This type of analysis is obviously not applicable to a complex set of arrangements whereby an association of undertakings, like CB Group, decides that some new pricing measures are needed to rebalance the issuing and acquisition activities of its bank members with the objective of ensuring its continuation as the most reliable and successful payment system in France. Certainly such measures would have forced some banks to change their contribution and/or issuing policies and prices. But that change was precisely what CB Group considered necessary to prevent the risks of implosion to be expected from the continuation of massive free riding by those who, without having invested in the creation and development of the payment system, were happy to be admitted and actively use it. Given the absence of relevant precedents, the General Court and the Commission could not consider such measures as restrictive by object “by its very nature” without properly proving it. In the absence of any proof of a restriction by object, the General Court had to examine its effects on competition before finding them restrictive under Article 101(1) TFEU, even more so since it found that combating free-riding is in itself perfectly legitimate.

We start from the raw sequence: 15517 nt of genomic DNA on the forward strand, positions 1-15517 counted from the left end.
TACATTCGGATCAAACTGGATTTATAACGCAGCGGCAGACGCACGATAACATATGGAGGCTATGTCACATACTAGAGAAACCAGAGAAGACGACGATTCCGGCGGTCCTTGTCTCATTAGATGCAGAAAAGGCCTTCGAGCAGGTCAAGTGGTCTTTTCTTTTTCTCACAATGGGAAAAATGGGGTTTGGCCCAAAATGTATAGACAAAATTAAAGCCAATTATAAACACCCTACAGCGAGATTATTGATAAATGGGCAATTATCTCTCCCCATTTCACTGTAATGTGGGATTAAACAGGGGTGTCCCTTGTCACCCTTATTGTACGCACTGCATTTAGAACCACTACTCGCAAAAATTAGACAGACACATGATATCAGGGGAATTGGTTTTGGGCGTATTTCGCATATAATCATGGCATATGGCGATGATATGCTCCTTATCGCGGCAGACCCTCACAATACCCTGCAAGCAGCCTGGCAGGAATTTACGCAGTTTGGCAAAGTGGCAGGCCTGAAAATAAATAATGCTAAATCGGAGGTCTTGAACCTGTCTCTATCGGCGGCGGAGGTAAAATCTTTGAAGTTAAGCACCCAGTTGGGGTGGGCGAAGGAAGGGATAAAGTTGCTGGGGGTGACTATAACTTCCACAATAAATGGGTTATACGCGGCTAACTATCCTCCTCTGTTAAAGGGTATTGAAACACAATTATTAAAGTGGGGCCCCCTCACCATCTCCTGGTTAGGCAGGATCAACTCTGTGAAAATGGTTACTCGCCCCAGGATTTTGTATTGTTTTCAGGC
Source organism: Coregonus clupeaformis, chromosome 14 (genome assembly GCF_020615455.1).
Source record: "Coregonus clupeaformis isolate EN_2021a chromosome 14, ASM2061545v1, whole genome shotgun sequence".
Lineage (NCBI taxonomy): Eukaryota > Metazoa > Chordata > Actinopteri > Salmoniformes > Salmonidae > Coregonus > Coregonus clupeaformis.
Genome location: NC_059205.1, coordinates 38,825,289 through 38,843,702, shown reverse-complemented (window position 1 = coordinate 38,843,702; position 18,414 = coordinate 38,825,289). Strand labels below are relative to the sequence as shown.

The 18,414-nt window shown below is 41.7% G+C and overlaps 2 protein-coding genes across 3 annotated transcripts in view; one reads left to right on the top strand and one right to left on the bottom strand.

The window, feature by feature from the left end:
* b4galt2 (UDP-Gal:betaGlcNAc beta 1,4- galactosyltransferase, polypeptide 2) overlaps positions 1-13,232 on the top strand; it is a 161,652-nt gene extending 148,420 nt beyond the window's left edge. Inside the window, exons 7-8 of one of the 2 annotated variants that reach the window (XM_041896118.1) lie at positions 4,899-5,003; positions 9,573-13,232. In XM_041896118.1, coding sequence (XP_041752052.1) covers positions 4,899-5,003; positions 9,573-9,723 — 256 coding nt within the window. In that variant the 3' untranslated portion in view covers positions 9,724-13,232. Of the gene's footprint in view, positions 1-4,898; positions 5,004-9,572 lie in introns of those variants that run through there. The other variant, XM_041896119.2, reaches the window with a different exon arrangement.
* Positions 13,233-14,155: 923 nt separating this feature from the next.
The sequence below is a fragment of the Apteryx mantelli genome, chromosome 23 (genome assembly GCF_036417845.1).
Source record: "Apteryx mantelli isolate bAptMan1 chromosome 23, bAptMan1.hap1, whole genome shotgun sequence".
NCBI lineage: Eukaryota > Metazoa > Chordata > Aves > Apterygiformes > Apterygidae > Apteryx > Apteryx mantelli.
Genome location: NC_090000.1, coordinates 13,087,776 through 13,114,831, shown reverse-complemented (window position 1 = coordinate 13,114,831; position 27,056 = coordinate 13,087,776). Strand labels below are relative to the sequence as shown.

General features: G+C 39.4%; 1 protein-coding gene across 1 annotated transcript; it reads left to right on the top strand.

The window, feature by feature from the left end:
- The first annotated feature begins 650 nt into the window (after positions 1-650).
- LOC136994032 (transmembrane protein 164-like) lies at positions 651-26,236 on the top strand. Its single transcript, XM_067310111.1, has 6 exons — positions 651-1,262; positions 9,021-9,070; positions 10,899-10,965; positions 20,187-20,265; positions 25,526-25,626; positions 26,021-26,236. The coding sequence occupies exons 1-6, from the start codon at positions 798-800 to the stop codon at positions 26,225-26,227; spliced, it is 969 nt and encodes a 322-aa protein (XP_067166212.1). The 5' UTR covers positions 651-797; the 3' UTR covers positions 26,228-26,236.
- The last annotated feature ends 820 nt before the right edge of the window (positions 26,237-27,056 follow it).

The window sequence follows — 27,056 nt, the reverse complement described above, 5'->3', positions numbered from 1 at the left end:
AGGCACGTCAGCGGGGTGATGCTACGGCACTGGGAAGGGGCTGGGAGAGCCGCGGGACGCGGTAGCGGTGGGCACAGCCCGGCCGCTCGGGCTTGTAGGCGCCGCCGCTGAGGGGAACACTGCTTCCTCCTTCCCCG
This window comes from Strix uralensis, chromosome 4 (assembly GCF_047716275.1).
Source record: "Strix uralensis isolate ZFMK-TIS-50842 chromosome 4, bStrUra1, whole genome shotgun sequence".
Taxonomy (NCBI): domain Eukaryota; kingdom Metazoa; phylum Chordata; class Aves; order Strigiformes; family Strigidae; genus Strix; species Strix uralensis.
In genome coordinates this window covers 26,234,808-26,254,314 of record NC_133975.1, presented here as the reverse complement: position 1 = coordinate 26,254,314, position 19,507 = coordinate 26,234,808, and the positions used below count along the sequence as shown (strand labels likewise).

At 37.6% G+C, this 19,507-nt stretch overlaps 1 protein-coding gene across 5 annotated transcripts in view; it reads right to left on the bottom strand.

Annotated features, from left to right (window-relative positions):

Another notable contribution of this ruling is the clarification by the Court of Justice that when examining conduct in two-sided markets (like payment systems) competition rules cannot be applied to one side only (i.e., issuing of credit cards) with total disregard of the other side (i.e., acquisition of merchants). Consideration must be given to the interactions between the issuing and acquisition activities of a payment system and to the fact that those activities produce ‘indirect network effects’ (i.e., the extent of merchants’ acceptance of cards and the number of cards in circulation each affects the other). Such analysis needs to be done when considering whether the conduct at issues has anticompetitive effects. The Court’s apparent rejection of the so-called truncated or abridged contextual analysis for the determination of “by object” restrictions by looking into the effects increases predictability and legal certainty in this very important area. The reduced scope for shifting the burden of proof means that cooperation arrangements like those of CB Group are now less exposed. The challenger must show likely anticompetitive effects before the parties are required to show that efficiencies outweigh the adverse effects on competition. That is the way it should be. The Court of Justice has rightly corrected an anomaly.